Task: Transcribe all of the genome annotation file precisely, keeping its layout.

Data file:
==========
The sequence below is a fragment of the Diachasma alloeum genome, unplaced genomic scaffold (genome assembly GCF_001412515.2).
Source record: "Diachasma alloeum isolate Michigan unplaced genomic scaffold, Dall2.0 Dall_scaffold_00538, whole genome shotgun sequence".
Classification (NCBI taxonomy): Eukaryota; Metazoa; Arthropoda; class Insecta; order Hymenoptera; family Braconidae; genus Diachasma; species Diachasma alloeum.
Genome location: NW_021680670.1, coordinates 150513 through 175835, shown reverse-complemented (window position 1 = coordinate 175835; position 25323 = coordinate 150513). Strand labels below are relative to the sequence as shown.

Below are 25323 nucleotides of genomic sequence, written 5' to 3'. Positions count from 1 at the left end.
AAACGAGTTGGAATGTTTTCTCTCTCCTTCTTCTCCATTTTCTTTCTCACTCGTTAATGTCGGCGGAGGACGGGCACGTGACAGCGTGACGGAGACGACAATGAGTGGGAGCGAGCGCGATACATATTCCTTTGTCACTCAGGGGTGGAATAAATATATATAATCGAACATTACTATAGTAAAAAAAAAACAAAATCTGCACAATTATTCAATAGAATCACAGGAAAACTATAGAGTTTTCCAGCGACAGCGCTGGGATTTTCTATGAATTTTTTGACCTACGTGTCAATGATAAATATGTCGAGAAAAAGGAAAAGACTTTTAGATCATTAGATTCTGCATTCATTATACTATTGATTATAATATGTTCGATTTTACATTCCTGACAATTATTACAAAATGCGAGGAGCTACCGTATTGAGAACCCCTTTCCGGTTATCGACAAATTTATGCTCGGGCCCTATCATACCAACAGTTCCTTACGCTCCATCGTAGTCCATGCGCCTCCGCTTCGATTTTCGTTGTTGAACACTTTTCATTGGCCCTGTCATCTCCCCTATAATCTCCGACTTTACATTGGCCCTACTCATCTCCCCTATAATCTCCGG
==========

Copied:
The sequence below is a fragment of the Diachasma alloeum genome, unplaced genomic scaffold (genome assembly GCF_001412515.2).
Source record: "Diachasma alloeum isolate Michigan unplaced genomic scaffold, Dall2.0 Dall_scaffold_00538, whole genome shotgun sequence".
Classification (NCBI taxonomy): Eukaryota; Metazoa; Arthropoda; class Insecta; order Hymenoptera; family Braconidae; genus Diachasma; species Diachasma alloeum.
Genome location: NW_021680670.1, coordinates 150513 through 175835, shown reverse-complemented (window position 1 = coordinate 175835; position 25323 = coordinate 150513). Strand labels below are relative to the sequence as shown.

Below are 25323 nucleotides of genomic sequence, written 5' to 3'. Positions count from 1 at the left end.
AAACGAGTTGGAATGTTTTCTCTCTCCTTCTTCTCCATTTTCTTTCTCACTCGTTAATGTCGGCGGAGGACGGGCACGTGACAGCGTGACGGAGACGACAATGAGTGGGAGCGAGCGCGATACATATTCCTTTGTCACTCAGGGGTGGAATAAATATATATAATCGAACATTACTATAGTAAAAAAAAAACAAAATCTGCACAATTATTCAATAGAATCACAGGAAAACTATAGAGTTTTCCAGCGACAGCGCTGGGATTTTCTATGAATTTTTTGACCTACGTGTCAATGATAAATATGTCGAGAAAAAGGAAAAGACTTTTAGATCATTAGATTCTGCATTCATTATACTATTGATTATAATATGTTCGATTTTACATTCCTGACAATTATTACAAAATGCGAGGAGCTACCGTATTGAGAACCCCTTTCCGGTTATCGACAAATTTATGCTCGGGCCCTATCATACCAACAGTTCCTTACGCTCCATCGTAGTCCATGCGCCTCCGCTTCGATTTTCGTTGTTGAACACTTTTCATTGGCCCTGTCATCTCCCCTATAATCTCCGACTTTACATTGGCCCTACTCATCTCCCCTATAATCTCCGG